Nov 01, 2013

Four Reasons Why No Standard is the King of Automation

Posted by Joanne Bacharach

First, what do we mean by the “King of Automation”? If one standard were king, every component of an industrial automation system—from PLC to PC to PAC—would speak the same language regardless of manufacturer. In a way, this is what the micro-USB plug did for cell phones and cell phone chargers, but in industrial automation terms. (Isn’t it so much more convenient now that our cell phones and chargers all have the same plug?!)

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Let’s look at some contenders for the King of the Hill, and then talk about the four reasons why none of them is truly King…yet.

The Three Contenders 

Modbus: This protocol is ideal for quick, reliable communication of simple data to and from I/O devices, while consuming low bandwidth.

Introduced in 1979 and maintained by a member-based, non-profit organization, Modbus is very established in the industry. The protocol has the advantages of a simple address scheme and standard Serial or Ethernet communication using dedicated Port 502 for TCP/IP. It is based on a Master/Slave topology, where a Master station issues commands requesting simple functions to be performed by the Slave device. These uncomplicated functions are a throwback to the solid-state relay and ladder logic days: read coil, read register, force coil, and write register.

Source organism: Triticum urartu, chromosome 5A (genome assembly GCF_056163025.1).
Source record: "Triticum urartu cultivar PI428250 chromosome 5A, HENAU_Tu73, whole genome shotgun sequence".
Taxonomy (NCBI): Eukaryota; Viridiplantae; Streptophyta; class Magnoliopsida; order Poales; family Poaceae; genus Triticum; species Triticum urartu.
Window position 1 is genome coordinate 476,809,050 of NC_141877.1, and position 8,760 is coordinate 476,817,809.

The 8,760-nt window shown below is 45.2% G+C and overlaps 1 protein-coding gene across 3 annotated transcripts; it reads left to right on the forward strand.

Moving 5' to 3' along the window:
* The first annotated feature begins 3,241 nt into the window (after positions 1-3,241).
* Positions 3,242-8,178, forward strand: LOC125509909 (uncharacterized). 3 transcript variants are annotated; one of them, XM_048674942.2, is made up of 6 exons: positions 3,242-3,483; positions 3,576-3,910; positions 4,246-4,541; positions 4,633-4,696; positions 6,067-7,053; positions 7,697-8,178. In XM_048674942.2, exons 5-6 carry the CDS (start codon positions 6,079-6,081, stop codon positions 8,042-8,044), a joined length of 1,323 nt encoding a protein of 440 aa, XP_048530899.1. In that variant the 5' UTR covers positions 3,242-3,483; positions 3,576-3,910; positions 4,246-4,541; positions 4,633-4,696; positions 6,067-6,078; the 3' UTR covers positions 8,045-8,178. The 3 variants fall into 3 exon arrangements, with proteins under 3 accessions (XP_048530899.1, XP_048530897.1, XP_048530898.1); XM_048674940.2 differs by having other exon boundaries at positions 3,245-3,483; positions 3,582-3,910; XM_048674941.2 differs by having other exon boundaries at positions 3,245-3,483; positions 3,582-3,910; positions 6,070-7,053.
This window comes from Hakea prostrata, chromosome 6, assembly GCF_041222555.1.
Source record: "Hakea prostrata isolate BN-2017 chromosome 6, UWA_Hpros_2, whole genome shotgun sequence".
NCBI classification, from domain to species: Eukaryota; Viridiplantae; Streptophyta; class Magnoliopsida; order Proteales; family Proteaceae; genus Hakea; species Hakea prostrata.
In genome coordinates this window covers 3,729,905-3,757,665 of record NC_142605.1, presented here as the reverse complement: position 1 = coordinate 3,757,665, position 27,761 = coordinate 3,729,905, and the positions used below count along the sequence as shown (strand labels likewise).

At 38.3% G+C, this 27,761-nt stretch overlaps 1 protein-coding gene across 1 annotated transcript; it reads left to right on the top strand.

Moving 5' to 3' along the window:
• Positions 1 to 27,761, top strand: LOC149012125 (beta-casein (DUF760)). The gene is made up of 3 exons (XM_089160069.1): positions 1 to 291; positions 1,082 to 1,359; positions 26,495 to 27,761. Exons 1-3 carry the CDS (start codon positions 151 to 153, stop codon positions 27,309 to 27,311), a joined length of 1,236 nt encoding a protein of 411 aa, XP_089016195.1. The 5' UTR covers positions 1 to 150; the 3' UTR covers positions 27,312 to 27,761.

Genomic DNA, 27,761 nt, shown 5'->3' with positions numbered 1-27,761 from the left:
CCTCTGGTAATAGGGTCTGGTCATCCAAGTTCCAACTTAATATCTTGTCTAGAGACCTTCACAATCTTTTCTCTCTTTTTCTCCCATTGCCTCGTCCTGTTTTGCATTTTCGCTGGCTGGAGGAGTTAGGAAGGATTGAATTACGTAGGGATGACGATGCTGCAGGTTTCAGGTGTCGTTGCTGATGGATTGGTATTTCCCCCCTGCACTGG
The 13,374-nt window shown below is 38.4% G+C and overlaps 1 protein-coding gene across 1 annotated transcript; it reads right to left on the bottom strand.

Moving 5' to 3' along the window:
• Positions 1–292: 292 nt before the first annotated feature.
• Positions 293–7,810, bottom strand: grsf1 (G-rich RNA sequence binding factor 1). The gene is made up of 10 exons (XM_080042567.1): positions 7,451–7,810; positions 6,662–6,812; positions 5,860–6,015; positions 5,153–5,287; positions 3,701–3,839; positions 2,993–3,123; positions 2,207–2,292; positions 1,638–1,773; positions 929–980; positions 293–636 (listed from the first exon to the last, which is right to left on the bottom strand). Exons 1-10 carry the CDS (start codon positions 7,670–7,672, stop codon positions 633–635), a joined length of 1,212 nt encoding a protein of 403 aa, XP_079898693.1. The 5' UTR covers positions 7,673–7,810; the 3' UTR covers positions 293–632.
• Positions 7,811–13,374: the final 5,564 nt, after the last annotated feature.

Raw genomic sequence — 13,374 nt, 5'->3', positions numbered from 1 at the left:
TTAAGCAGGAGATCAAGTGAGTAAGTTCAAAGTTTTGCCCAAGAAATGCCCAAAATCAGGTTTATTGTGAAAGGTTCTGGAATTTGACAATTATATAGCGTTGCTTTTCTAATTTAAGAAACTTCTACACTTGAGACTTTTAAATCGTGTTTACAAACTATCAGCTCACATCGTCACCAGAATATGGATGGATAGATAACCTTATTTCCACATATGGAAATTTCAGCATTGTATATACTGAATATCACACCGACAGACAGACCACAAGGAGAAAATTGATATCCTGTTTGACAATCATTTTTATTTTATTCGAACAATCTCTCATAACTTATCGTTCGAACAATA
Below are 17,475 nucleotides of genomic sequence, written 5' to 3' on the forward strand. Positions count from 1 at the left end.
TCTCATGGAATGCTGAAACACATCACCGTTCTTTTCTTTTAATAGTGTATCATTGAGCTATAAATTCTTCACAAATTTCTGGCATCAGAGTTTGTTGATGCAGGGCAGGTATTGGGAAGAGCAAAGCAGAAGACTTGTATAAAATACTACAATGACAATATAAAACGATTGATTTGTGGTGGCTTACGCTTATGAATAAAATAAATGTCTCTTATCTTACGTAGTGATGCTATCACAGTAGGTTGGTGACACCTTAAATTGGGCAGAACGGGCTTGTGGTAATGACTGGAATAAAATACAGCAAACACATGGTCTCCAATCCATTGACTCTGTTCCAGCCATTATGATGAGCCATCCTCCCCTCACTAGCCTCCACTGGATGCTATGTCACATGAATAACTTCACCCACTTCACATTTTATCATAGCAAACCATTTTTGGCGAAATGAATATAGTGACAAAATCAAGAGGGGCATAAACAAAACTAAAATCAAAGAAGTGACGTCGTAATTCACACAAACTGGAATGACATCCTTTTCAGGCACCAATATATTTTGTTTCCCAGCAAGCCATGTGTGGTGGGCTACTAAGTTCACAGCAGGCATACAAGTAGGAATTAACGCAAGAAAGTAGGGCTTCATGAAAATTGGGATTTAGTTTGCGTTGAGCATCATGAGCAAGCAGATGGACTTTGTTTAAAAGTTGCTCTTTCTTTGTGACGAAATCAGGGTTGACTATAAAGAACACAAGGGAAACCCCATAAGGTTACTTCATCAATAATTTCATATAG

Modbus is also open to all users and free of charge—but is it the King? Not really. Modbus is typically used for straightforward connections to devices, not for complex device modeling or for connecting on a software systems level. In the modern era, some automation tasks require more flexibility and functionality than Modbus can offer. For example, a device may support different data types than what is available in Modbus. Also, the Modbus protocol offers no security, such as data encryption.

Common Industrial Protocol (CIP): This protocol is ideal for connecting and modeling composite information across control and device layers, while leveraging the power of Internet topology.

Supported by the Open DeviceNet Vendors Association (ODVA) founded in 1995, CIP is an object-oriented protocol for modeling different devices and their attributes and behaviors. Well-known PLC manufacturers like Rockwell Allen Bradley and Omron use the CIP EtherNet/IP standard for communication. However, the device profiles in CIP go way beyond PLCs to a wide array of industrial instruments like AC motor drives, discrete sensors, and barcode readers. These profiles allow vendors to model certain information in a device (like Motor Data for an AC Drive) and use the model to send information about that device over the wire. Since CIP is considered “media-independent,” it could theoretically be used over any communication link. The grand vision of CIP is this: if a bunch of manufacturers use CIP standards for communication, then any device using CIP can be harmoniously linked over any wire or cable. CIP even has support for Modbus translation, bringing Modbus under its umbrella!